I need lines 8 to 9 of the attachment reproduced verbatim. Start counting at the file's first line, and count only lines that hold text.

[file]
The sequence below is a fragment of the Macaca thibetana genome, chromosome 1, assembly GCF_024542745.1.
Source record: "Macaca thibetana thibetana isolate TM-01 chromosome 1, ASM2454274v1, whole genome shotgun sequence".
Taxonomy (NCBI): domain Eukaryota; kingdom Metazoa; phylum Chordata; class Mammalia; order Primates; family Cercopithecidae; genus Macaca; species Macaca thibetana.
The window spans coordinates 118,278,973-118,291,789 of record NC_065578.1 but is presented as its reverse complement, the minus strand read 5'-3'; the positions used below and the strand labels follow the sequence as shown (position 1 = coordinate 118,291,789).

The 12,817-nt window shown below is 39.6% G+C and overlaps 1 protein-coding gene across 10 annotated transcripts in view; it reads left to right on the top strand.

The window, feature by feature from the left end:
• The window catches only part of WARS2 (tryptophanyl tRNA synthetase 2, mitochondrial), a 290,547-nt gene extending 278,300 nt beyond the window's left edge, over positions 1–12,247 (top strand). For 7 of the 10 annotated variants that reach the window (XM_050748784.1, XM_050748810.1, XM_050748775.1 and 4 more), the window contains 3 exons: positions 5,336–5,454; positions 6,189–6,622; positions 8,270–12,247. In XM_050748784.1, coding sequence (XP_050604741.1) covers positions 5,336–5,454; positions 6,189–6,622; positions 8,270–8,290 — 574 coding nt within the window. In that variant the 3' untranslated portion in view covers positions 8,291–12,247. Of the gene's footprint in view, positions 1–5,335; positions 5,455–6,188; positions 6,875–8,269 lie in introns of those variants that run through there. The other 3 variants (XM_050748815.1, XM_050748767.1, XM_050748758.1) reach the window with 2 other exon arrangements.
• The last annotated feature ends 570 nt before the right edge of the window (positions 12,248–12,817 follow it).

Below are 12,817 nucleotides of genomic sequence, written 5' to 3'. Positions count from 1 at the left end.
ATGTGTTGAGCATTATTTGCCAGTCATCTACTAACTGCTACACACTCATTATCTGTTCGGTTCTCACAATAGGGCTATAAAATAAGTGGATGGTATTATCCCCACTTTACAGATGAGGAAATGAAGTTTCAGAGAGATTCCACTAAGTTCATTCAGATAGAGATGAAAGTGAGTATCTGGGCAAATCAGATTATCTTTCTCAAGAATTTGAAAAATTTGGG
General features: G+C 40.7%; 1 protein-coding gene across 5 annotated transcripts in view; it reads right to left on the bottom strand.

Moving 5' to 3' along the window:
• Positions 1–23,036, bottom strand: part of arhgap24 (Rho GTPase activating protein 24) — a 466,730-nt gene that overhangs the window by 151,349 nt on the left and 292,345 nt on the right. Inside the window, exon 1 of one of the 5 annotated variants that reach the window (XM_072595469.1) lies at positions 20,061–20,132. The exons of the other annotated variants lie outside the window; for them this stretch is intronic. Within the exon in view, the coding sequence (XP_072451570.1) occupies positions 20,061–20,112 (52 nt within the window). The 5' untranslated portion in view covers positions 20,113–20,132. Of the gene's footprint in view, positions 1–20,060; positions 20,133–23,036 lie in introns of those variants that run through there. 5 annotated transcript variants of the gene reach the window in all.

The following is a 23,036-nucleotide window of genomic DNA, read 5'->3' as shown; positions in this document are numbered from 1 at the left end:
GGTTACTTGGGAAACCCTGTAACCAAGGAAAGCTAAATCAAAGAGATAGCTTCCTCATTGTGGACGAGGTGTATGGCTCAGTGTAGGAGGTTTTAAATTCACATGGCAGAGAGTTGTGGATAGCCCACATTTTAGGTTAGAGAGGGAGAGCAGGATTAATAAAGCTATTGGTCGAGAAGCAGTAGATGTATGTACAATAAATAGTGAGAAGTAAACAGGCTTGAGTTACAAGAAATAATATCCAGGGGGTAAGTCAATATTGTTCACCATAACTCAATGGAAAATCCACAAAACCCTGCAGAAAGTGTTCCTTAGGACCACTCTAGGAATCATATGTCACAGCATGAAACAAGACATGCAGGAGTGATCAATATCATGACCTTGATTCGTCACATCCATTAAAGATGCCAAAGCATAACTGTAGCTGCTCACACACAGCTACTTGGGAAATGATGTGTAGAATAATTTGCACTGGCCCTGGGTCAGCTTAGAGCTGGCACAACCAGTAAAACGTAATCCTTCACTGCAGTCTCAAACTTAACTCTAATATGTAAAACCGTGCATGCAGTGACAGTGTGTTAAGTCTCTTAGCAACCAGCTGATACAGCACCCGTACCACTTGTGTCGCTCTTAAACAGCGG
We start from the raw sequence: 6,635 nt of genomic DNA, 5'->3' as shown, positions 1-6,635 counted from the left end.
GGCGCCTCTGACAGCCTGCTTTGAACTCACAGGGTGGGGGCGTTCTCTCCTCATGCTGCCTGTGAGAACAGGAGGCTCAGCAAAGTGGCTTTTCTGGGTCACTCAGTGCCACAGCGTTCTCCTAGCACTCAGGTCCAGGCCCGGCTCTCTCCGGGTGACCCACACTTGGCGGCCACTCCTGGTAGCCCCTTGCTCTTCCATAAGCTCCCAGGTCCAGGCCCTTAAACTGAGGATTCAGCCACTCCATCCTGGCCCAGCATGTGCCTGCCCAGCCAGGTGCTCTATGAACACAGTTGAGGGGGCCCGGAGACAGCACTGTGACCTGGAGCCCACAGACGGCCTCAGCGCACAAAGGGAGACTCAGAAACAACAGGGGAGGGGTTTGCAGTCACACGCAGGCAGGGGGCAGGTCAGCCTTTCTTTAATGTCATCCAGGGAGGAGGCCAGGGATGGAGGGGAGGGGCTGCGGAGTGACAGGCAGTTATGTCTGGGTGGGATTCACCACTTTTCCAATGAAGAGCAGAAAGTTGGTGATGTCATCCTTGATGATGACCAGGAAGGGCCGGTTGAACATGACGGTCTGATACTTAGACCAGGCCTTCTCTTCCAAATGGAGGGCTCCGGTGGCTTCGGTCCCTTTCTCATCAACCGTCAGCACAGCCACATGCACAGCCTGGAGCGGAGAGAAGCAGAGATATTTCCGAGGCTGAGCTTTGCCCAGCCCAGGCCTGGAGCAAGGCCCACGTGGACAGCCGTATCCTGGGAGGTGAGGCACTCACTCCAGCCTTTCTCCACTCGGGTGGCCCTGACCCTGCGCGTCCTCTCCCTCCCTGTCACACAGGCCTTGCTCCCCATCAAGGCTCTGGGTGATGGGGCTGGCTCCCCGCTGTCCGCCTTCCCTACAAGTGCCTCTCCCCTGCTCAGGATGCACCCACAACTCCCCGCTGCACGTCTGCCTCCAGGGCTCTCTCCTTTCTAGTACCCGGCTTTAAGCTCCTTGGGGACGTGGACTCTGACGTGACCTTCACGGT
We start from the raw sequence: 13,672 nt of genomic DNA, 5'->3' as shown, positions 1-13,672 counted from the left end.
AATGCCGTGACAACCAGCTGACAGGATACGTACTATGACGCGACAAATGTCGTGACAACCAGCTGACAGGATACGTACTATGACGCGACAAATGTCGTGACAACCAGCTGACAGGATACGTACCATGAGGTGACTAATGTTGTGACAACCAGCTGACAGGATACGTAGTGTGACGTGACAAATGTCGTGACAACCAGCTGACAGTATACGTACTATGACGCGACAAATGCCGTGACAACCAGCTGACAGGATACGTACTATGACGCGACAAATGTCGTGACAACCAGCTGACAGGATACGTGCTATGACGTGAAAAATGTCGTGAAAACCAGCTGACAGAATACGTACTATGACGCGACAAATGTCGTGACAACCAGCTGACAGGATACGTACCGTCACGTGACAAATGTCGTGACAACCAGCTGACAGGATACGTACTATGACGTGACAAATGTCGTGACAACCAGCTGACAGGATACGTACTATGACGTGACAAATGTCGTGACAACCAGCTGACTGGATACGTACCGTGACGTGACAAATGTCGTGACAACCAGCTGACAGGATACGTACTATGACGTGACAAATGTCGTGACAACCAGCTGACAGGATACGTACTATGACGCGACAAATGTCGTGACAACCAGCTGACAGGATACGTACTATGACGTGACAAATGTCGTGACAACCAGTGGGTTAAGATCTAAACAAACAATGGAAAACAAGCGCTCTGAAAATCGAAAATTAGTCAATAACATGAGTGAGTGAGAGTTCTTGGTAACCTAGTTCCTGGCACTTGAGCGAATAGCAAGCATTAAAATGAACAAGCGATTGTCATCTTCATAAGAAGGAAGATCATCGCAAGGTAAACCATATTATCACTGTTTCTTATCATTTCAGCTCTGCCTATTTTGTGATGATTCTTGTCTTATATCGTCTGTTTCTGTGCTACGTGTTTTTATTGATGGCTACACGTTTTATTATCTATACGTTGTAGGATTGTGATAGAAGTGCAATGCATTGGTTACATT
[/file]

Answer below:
• The last annotated feature ends 570 nt before the right edge of the window (positions 12,248–12,817 follow it).

Below are 12,817 nucleotides of genomic sequence, written 5' to 3'. Positions count from 1 at the left end.